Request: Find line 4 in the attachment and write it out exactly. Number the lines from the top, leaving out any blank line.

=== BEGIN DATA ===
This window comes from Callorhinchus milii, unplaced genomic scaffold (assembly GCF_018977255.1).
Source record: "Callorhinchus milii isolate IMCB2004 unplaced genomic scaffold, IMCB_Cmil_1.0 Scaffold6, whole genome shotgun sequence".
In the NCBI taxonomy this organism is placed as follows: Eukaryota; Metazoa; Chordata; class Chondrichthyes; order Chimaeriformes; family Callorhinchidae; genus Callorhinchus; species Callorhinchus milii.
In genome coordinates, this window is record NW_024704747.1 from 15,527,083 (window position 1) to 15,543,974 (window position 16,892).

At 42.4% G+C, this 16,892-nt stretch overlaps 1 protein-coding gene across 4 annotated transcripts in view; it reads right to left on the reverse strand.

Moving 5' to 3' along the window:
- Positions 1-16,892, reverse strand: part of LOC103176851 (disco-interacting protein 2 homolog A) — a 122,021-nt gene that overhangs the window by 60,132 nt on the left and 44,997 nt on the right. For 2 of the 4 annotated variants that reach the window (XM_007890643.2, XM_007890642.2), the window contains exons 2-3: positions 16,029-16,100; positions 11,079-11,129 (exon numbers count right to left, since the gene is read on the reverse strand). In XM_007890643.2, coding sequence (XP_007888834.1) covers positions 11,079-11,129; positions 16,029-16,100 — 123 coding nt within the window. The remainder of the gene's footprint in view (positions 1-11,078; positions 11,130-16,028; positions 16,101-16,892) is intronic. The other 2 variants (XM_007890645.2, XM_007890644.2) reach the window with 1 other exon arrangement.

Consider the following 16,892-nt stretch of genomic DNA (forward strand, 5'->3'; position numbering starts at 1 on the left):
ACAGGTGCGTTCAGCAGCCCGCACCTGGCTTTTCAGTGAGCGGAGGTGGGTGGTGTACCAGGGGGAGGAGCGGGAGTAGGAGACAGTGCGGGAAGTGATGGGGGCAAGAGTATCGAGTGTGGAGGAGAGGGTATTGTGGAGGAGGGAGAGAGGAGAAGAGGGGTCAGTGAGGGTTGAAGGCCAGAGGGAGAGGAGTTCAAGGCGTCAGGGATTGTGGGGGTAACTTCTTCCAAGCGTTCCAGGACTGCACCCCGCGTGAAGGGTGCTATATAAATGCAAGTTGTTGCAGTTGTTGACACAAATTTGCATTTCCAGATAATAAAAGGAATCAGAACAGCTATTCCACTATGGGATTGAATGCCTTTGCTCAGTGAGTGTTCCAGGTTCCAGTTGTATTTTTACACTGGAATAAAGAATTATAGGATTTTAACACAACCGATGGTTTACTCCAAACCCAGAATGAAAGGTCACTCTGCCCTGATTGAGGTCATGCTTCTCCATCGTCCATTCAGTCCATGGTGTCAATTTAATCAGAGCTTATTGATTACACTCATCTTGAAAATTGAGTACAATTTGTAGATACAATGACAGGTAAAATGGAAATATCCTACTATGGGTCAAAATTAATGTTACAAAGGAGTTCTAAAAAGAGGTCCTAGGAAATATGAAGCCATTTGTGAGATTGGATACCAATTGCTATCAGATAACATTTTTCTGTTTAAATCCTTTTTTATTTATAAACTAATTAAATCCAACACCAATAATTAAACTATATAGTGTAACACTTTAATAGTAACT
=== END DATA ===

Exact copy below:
In genome coordinates, this window is record NW_024704747.1 from 15,527,083 (window position 1) to 15,543,974 (window position 16,892).